Monthly Archives: September 2013

North of Boston Literary Lexicon

A majority of the American literature canon is comprised of authors who lived in New England – Louisa May Alcott, Herman Melville, Henry David Thoreau, Emily Dickinson, Edith Wharton, Henry Wadsworth Longfellow, Ralph Waldo Emerson, Mark Twain, Harriet Beecher Stowe, Edgar Allen Poe, to name a few.  With the exceptions of Twain and Stowe, all of the aforementioned authors lived in this very state (Massachusetts, just in case you forgot).  

The 34 cities and towns that comprise the North of Boston region have an especially rich literary history highlighted the following three authors: Anne Bradstreet, Nathaniel Hawthorne, and Robert Frost.

Anne Bradstreet (1612-1672)

Anne Bradstreet

Anne Bradstreet. Photo from

“If ever two were one, then surely we.
If ever man were lov’d by wife, then thee. 
If ever wife was happy in a man,
Compare with me, ye women, if you can.”

(To my Dear and Loving Husband)

The first female poet to be published in the United States, Anne Bradstreet resided in the North of Boston for most of her life.  Bradstreet was born in England in 1612 and emigrated to America in 1630 where she landed in what is now Salem.  After residing in Boston and Cambridge for many years, Anne Bradstreet and her family moved northward to Ipswich and North Andover (where she died in 1672).   Her poem, Verses upon the Burning of our House, was written as an ode to the burning of the Bradstreet’s North Andover home:

“Then coming out, behold a space
The flame consume my dwelling place.
And when I could no longer look,
I blest his grace that gave and took,
That laid my goods now in the dust.”

Nathaniel Hawthorne (1804-1864)

Nathaniel Hawthorne. Photo from

But Hester Prynne, with a mind of native courage and activity, and for so long a period not merely estranged, but outlawed, from society, had habituated herself to such latitude of speculation as was altogether foreign to the clergyman. She had wandered, without rule or guidance, in a moral wilderness. . . . The scarlet letter was her passport into regions where other women dared not tread. Shame, Despair, Solitude!

(The Scarlet Letter (1850))

Salem’s most famous author, Nathaniel Hawthorne was born in the city in 1804.  A descendant of the notorious Judge John Hathorne (one of the lead judges of the Salem Witch Trials), Hawthorne added a “w” to his last name to distance himself from his infamous ancestor.  He died in 1864 in Plymouth, New Hampshire.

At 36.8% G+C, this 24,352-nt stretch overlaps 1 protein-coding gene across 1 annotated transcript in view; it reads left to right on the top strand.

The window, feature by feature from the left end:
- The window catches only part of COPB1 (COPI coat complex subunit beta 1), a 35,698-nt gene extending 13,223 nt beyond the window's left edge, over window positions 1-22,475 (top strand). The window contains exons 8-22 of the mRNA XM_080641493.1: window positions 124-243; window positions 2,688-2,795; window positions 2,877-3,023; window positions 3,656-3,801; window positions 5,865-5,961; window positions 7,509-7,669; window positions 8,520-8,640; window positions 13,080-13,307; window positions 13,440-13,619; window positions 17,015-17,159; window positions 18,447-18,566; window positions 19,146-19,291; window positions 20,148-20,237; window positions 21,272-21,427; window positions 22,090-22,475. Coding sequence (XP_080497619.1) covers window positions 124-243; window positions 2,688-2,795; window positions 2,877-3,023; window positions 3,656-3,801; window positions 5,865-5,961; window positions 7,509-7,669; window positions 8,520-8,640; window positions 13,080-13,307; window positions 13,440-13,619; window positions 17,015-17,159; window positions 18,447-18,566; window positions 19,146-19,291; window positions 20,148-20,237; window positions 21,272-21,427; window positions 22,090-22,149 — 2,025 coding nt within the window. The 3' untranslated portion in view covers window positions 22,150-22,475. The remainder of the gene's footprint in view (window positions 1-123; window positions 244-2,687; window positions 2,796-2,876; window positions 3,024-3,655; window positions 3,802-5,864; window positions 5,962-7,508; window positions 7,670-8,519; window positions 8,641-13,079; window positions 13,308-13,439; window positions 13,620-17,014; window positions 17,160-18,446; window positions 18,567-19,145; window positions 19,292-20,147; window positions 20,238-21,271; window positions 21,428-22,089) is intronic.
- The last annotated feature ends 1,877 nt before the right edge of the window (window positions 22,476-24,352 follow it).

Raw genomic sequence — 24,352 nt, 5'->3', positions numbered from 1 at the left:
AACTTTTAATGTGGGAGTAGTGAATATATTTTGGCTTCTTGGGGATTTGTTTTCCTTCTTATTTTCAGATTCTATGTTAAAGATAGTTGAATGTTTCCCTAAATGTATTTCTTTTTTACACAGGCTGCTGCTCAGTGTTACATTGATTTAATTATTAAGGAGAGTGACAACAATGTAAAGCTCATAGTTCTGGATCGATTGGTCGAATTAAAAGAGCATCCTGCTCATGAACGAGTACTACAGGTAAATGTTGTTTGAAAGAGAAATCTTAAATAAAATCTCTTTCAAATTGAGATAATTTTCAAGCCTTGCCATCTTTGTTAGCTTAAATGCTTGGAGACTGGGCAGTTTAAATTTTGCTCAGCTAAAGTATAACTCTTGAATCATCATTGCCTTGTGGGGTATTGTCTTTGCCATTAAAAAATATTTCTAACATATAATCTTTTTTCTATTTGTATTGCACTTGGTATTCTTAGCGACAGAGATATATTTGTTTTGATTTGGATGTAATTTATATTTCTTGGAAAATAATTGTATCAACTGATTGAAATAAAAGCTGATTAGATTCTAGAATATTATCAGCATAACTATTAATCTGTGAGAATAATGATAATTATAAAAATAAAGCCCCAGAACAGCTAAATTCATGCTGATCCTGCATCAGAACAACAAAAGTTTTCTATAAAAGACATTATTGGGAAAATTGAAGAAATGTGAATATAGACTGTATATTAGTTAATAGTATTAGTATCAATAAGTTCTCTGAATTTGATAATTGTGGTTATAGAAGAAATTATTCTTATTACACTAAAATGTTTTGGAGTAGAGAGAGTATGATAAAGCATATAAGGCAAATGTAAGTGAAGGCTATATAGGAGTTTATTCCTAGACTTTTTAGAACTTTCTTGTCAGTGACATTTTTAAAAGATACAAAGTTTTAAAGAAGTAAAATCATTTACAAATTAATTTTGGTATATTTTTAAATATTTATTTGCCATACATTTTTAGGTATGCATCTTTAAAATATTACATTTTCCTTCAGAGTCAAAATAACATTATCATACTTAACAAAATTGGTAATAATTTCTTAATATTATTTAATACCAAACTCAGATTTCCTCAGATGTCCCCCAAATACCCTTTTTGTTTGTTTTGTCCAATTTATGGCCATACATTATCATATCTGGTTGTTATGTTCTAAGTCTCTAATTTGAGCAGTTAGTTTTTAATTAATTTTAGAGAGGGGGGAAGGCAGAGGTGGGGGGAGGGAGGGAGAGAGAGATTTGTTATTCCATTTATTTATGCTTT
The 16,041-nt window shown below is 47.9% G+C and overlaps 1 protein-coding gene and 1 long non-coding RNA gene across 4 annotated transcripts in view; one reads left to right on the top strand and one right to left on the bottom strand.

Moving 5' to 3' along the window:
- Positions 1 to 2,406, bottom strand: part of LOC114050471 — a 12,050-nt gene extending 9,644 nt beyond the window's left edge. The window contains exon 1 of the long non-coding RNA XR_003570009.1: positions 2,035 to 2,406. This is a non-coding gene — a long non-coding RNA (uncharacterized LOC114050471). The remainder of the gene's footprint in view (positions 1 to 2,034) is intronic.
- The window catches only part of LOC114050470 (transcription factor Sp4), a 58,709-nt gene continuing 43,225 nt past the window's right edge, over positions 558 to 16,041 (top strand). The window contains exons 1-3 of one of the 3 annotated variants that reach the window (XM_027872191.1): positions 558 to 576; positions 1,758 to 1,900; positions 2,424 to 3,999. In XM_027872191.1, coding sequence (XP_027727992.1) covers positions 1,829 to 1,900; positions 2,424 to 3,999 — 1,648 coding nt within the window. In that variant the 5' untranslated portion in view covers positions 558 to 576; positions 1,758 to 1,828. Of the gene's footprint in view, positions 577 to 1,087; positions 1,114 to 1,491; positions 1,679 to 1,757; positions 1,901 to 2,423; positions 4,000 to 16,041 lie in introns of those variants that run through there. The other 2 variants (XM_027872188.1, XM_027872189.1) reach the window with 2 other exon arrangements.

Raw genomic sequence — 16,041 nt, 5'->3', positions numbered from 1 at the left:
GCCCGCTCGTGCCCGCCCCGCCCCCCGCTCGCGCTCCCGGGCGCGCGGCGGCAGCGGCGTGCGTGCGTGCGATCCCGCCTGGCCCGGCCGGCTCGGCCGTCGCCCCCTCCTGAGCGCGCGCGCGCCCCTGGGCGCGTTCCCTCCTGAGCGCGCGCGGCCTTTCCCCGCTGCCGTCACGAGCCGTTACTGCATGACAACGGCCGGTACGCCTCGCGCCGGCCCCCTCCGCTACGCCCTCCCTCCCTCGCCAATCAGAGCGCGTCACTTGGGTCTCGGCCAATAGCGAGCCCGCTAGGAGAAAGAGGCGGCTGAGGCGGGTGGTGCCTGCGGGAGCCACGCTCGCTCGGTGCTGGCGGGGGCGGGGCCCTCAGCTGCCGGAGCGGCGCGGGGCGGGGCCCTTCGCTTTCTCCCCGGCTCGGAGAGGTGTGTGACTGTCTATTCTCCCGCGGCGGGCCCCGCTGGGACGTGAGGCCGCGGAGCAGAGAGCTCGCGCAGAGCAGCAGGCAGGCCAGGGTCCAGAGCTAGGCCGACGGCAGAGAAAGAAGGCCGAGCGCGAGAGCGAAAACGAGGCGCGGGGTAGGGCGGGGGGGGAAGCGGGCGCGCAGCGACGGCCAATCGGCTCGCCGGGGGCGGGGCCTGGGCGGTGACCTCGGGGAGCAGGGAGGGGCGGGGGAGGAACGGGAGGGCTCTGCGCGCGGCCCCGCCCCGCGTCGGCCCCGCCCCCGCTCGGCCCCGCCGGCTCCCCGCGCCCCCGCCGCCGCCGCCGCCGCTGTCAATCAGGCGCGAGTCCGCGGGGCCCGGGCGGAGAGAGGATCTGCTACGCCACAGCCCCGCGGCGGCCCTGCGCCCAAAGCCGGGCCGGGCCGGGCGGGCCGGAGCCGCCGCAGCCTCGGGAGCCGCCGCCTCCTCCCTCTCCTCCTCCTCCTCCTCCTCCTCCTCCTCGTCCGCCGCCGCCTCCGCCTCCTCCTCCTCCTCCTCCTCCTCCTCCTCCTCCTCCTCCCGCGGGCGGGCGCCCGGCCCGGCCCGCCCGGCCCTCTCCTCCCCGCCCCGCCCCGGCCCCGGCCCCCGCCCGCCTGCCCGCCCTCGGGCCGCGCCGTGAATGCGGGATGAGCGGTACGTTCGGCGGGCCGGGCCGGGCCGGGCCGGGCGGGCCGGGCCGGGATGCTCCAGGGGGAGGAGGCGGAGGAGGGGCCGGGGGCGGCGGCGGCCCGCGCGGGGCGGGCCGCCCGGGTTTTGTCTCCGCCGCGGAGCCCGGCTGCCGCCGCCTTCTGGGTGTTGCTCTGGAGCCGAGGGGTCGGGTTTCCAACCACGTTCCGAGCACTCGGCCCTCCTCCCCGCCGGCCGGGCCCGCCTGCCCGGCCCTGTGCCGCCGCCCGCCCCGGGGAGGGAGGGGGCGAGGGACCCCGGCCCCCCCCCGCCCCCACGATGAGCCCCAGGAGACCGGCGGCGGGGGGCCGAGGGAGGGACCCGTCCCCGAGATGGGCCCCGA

Works such as The Scarlet Letter (1850)  and The Blithedale Romance (1852) have earned Nathaniel Hawthorne a secure spot in literary history but he is probably best-known locally for The House of the Seven Gables (1851), a fictional novel inspired by his cousin’s, Susannah Ingersoll’s, home in Salem.

“[T]hey . . . hinted that he was about to build his house over an unquiet grave. . . . The terror and ugliness of Maule’s crime, and the wretchedness of his punishment, would darken the freshly plastered walls, and infect them early with the scent of an old and melancholy house.”

(The House of the Seven Gables (1851))

The house is now a museum which offers daily tours.  Also on the property, among other historical homes, is the home in which Hawthorne himself was born.  For more information, visit

Robert Frost (1874-1963)

Robert Frost. Photo from

“Nature’s first green is gold,
Her hardest hue to hold.
Her early leaf’s a flower;
But only so an hour.
Then leaf subsides to leaf,
So Eden sank to grief,
So dawn goes down to day
Nothing gold can stay.”

(“Nothing Gold Can Stay”)

One of the most popular poets of the twentieth century, Robert Frost was born in California, but spent the majority of his life in New England.  A childhood resident of Lawrence, Frost graduated from Lawrence High School in 1892.  He died in 1963 in Boston.

Frost’s contribution to Massachusetts was not only though his poems, many reminiscent of local scenes, but also through his indirect naming of this region – the North of Boston takes its name from Frost’s 1914 poetry collection of the same name.

“My long two-pointed ladder’s sticking through a tree 
Toward heaven still.